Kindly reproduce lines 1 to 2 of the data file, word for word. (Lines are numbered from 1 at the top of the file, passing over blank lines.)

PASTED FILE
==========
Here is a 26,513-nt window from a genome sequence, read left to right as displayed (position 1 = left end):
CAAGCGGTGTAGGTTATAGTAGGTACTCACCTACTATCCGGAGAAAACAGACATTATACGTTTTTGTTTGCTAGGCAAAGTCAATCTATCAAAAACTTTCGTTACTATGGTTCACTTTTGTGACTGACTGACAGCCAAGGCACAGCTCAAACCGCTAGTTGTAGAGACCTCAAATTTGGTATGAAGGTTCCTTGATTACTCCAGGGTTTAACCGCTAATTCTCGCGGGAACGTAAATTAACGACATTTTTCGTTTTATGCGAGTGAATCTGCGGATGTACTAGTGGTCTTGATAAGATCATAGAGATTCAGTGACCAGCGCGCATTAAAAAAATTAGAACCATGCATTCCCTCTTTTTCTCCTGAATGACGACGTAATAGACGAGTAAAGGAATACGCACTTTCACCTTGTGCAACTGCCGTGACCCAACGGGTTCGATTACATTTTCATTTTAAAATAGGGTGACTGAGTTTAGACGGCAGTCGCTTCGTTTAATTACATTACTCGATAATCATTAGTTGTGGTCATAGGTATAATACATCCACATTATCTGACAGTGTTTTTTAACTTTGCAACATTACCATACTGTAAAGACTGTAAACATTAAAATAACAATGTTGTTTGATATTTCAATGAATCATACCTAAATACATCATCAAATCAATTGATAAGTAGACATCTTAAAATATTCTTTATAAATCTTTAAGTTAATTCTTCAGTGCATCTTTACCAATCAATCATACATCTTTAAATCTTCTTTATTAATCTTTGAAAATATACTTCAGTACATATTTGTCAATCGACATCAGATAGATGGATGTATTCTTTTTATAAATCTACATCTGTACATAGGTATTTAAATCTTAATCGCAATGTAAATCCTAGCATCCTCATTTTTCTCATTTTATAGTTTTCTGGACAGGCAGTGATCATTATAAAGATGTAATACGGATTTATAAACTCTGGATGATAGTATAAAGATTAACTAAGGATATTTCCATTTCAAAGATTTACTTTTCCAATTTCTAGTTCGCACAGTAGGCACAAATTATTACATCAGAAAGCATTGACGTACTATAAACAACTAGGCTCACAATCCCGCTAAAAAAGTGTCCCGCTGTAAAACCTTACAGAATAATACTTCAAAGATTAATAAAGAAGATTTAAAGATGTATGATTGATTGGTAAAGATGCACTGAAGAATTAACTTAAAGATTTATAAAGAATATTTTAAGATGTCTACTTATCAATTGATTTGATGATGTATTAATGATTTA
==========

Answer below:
Here is a 26,513-nt window from a genome sequence, read left to right as displayed (position 1 = left end):
CAAGCGGTGTAGGTTATAGTAGGTACTCACCTACTATCCGGAGAAAACAGACATTATACGTTTTTGTTTGCTAGGCAAAGTCAATCTATCAAAAACTTTCGTTACTATGGTTCACTTTTGTGACTGACTGACAGCCAAGGCACAGCTCAAACCGCTAGTTGTAGAGACCTCAAATTTGGTATGAAGGTTCCTTGATTACTCCAGGGTTTAACCGCTAATTCTCGCGGGAACGTAAATTAACGACATTTTTCGTTTTATGCGAGTGAATCTGCGGATGTACTAGTGGTCTTGATAAGATCATAGAGATTCAGTGACCAGCGCGCATTAAAAAAATTAGAACCATGCATTCCCTCTTTTTCTCCTGAATGACGACGTAATAGACGAGTAAAGGAATACGCACTTTCACCTTGTGCAACTGCCGTGACCCAACGGGTTCGATTACATTTTCATTTTAAAATAGGGTGACTGAGTTTAGACGGCAGTCGCTTCGTTTAATTACATTACTCGATAATCATTAGTTGTGGTCATAGGTATAATACATCCACATTATCTGACAGTGTTTTTTAACTTTGCAACATTACCATACTGTAAAGACTGTAAACATTAAAATAACAATGTTGTTTGATATTTCAATGAATCATACCTAAATACATCATCAAATCAATTGATAAGTAGACATCTTAAAATATTCTTTATAAATCTTTAAGTTAATTCTTCAGTGCATCTTTACCAATCAATCATACATCTTTAAATCTTCTTTATTAATCTTTGAAAATATACTTCAGTACATATTTGTCAATCGACATCAGATAGATGGATGTATTCTTTTTATAAATCTACATCTGTACATAGGTATTTAAATCTTAATCGCAATGTAAATCCTAGCATCCTCATTTTTCTCATTTTATAGTTTTCTGGACAGGCAGTGATCATTATAAAGATGTAATACGGATTTATAAACTCTGGATGATAGTATAAAGATTAACTAAGGATATTTCCATTTCAAAGATTTACTTTTCCAATTTCTAGTTCGCACAGTAGGCACAAATTATTACATCAGAAAGCATTGACGTACTATAAACAACTAGGCTCACAATCCCGCTAAAAAAGTGTCCCGCTGTAAAACCTTACAGAATAATACTTCAAAGATTAATAAAGAAGATTTAAAGATGTATGATTGATTGGTAAAGATGCACTGAAGAATTAACTTAAAGATTTATAAAGAATATTTTAAGATGTCTACTTATCAATTGATTTGATGATGTATTAATGATTTA